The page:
“Connie’s like Anna in a lot of ways,” Ron Kasper, Anna’s husband, said.

“As far as her personality and how much she enjoys life and how she smiles and is still able to have such a great attitude after everything she’s been through, and she takes everything in stride.”

“She’s a very special person,” he added. “And Anna was, too.”


“She’d give her time. She’d give her money. She gave a lot of things she didn’t have to other,” Ron added. “When they asked about the [organ] donation, we knew it was what she would want to do.”

“We knew it was what Anna would’ve wanted”

“Everything fit together so well,” Ron said. “We knew that Anna wished to be cremated, so there wouldn’t be an open casket. And that Anna was already an organ donor. And that Anna was a match, and for there to be a match was a miracle in itself.”

“But the overriding factor was we knew it was what Anna would’ve wanted.”

On December 10, 2008, surgeons at the Cleveland Clinic spent 23 hours removing skin and muscle, veins and arteries, teeth and bone from Anna and sewing them onto Connie’s face. The doctors worked long and hard to make it work – and the surgery was a huge success.

“This is amazing both technically, surgically, but also philosophically. The face of someone else is being adopted and accepted by the face of the recipient,” Dr. Maria Siemionow, the Cleveland Clinic surgeon who led the team performing the transplant surgery, said.

“You can see a live person who is happy her life is back.”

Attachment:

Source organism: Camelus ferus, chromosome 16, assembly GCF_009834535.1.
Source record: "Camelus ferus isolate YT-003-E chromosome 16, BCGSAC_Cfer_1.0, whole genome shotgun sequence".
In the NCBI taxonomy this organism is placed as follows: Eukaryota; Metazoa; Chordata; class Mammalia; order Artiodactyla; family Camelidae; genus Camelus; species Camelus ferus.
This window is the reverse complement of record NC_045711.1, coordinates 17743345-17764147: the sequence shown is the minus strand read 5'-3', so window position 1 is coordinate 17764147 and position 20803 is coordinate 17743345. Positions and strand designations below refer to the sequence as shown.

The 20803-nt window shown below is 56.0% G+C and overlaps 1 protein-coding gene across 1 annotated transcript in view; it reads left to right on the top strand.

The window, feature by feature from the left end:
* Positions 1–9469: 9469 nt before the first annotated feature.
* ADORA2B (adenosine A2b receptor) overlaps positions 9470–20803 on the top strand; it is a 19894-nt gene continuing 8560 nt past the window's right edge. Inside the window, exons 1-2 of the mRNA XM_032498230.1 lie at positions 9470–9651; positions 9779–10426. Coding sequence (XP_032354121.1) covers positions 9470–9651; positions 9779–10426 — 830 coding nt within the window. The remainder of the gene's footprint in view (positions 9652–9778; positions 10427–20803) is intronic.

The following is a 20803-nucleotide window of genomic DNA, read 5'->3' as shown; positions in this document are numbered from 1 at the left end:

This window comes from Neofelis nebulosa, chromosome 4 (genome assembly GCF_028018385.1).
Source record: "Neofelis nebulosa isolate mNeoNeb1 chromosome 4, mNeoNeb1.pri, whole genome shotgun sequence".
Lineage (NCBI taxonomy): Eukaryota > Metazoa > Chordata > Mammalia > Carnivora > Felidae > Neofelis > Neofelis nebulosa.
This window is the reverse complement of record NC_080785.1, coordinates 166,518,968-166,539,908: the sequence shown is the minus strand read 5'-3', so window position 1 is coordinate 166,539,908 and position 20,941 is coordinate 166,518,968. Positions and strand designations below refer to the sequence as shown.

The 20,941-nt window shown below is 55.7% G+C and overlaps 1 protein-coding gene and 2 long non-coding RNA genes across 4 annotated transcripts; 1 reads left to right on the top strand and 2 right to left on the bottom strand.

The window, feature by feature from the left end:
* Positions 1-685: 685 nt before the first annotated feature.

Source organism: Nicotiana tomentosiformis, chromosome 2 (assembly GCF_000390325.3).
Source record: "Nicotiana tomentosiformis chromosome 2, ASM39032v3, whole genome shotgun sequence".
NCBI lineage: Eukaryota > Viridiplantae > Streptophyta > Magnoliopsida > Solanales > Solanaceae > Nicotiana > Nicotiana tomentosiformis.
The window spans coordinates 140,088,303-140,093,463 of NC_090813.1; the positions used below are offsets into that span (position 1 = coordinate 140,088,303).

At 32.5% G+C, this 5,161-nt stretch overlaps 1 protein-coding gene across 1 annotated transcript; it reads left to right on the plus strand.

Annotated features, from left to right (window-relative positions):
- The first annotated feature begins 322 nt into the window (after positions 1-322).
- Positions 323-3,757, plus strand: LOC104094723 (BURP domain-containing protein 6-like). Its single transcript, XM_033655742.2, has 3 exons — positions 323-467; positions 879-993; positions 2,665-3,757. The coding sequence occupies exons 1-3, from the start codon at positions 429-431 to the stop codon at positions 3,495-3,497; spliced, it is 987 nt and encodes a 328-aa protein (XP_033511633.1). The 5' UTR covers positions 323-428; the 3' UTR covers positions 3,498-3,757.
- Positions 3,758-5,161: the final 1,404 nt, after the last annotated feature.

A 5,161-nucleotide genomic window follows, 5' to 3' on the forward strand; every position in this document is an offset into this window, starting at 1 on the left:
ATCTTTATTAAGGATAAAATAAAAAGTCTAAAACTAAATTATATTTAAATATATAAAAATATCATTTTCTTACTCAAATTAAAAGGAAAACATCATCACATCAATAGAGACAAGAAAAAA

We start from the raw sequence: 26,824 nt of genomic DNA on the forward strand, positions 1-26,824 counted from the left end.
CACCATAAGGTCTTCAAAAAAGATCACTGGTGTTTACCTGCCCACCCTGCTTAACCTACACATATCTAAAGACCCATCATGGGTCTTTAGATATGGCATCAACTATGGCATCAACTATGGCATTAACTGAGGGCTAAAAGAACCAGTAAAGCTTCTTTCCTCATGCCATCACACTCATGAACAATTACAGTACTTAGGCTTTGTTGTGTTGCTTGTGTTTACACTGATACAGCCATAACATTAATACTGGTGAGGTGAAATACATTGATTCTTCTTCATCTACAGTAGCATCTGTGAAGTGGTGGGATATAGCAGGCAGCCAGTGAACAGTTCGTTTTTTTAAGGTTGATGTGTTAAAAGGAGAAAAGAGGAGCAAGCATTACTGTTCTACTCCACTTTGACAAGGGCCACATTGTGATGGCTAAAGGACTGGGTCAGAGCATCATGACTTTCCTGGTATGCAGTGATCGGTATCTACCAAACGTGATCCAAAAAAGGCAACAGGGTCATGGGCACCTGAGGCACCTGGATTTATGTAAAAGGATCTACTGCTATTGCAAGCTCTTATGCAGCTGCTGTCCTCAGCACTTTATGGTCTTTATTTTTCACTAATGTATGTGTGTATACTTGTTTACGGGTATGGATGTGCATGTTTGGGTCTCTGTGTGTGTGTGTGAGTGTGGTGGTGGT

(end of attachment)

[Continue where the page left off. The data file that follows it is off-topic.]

Connie had a long road ahead following the transplant, and had to undergo regular biopsies and take plenty of anti-rejection medications.

While it was hoped that the transplant would give Connie some semblance of normality, there were fears that her face would reject it. That could have led to any number of complications, even passing away. Fortunately, Connie made it through, but she had a long road to recovery.

Connie Culp

She had to learn how to talk again since the facial muscles had come from her donor. After many days in bed, Connie even had to learn how to walk again. In addition, her brain had forgotten many scents, such as coffee and chocolate, also things she had to “learn.”

Connie Culp’s face transplant surgery

Finally, fifty-eight days after the face transplant surgery, Connie was able to leave hospital for a nearby hotel.

“You know, it was scary when I walked out,” Connie she recalled. “All I could see were my doctors up front because of their white coats. I didn’t even see the reporters. That’s probably the one day I was glad to be blind.”

After some time, she could finally return to Unionport, Ohio, about an hour outside Pittsburgh. Though she’d been through hell, she never lost her spirit – or humor.